As I said in my first column in December 2012, proportional/integral/derivative (PID) solutions seem to require an expertise that is in the hands of a few. But here I want to tell you about a specific kind of PID solution I alluded to in that first column: external-reset feedback, also known as the “dynamic reset limit.” Here’s some history of how it was developed, how it was lost for decades, and why it’s useful now.
>> Full Power of PID: Greg McMillan started his discussion on PID in the December issue. Visit http://bit.ly/awslant57
The technology that enabled this solution was an implementation of integral action that uses a filter in a positive feedback path. The filter input is either the controller output or the external-reset feedback signal. This technology was developed in 1925, but the use of an integrator (as depicted in presentations, publications and standards) for integral action in the PID was not possible in the days of pneumatic controllers. The advantage of positive feedback technology, therefore, was not recognized then. When electronic controllers were developed, integral action in many systems employed an integrator, available as a standard circuit component, to implement the integral mode depicted in the literature.
While the basic implementation looks simple for a series PID, the positive feedback path can have you going in circles. Also, I have not seen any block diagram that shows how feedforward signals and different PID forms and structures are incorporated. So, I developed a block diagram showing how all the major PID options could be implemented (see illustration).
I can’t confirm the pictorial validity of this diagram because there is nothing to compare it to. The block diagram was not easy to conceptualize and required a breakthrough in thinking enabled by the review of my protégé Hector Torres from the ISA Mentor program.
External-reset feedback enables the use of setpoint filters to coordinate the timing of flows, for blending or reaction, without the need for retuning the secondary flow loops. The primary PID honors the setpoint filter time setting to ensure there is no transient composition or stoichiometric unbalance for a change in production rate.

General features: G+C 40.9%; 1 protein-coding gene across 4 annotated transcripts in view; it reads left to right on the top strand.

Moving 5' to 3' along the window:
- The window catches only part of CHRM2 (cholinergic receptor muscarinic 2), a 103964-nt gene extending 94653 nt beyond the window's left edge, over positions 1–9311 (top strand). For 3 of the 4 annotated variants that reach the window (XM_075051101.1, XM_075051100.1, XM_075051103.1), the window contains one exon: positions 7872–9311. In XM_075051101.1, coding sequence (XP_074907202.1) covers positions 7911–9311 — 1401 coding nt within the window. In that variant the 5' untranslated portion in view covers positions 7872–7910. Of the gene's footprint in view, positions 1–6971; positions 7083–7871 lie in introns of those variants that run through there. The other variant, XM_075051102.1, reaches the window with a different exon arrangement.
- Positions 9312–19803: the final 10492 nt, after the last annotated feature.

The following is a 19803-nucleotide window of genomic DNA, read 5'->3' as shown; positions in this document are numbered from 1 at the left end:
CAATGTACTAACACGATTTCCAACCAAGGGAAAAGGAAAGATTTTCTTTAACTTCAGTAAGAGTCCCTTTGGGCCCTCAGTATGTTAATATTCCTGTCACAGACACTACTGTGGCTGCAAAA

A new opportunity for external-reset feedback involves directional move suppression. Analog output blocks have separate setpoint rate limits for the up and down direction. This feature can suppress interactions; protect the equipment, environment and process from disturbances during optimization; and stop split range oscillations.
To prevent unnecessary crossings of the split range point, the rate limit can be made slower in the direction toward the split range point. This capability can increase bioreactor yield, for example, by stopping the pH PID from making unnecessary additions of sodium bicarbonate that cause an increase in cell osmotic pressure and consequential premature cell death from membrane rupture.
The technique in general helps reduce oscillations that often exist at the split range point due to the discontinuities of making a transition from one control valve to another, and from the increased friction from sealing and seating surfaces as one valve closes and another opens. The option also stops the limit cycles from the ensuing pronounced stick-slip near the closed position.
Directional move suppression provides a slow approach to a normal or optimum operating condition and fast getaway from an abnormal condition. For surge control, the analog output rate limit provides fast opening and slow closing of surge control valves. This is extremely useful for recovery from surge and for preventing re-entry into surge.
This has been done crudely for decades by quick exhaust valves on the actuators, which typically led to overreaction and oscillations. For RCRA 2 and 12 pH limits in waste treatment systems, for example, the analog output rate limit provides a slow approach to the limit (to conserve reagent use) and a fast recovery from a disturbance in the direction of the limit (to prevent a recordable RCRA environmental pH violation).
External-reset feedback also enables a much-easier-to-tune and responsive valve position control (VPC). Traditionally, the VPC has used slow, integral-only control to reduce interactions. Astute users have employed customized gap action control to deal with disturbances. The directional move suppression and the elimination of limit cycles inherently reduce the adverse effects of interaction, backlash and stiction, and make VPC tuning easier.
This brings us to the final advantage of directional move suppression for now (many more advantages will evolve). By controlling the transfer of variability from the controlled variable to the manipulated variable, we can suppress interaction. The least important and most disruptive PID would have analog output setpoint rate limits introduced to avoid upsetting the other loops.
>> Greg McMillan, email@example.com, is a retired Senior Fellow from Monsanto-Solutia and an ISA Fellow. Greg received the ISA “Kermit Fischer Environmental” Award for pH control in 1991, and received the ISA Life Achievement Award in 2010. He is also the author of numerous books on process control. His most recent book 101 Tips for a Successful Automation Career was inspired by the ISA mentor program he started at ISA Automation Week 2011.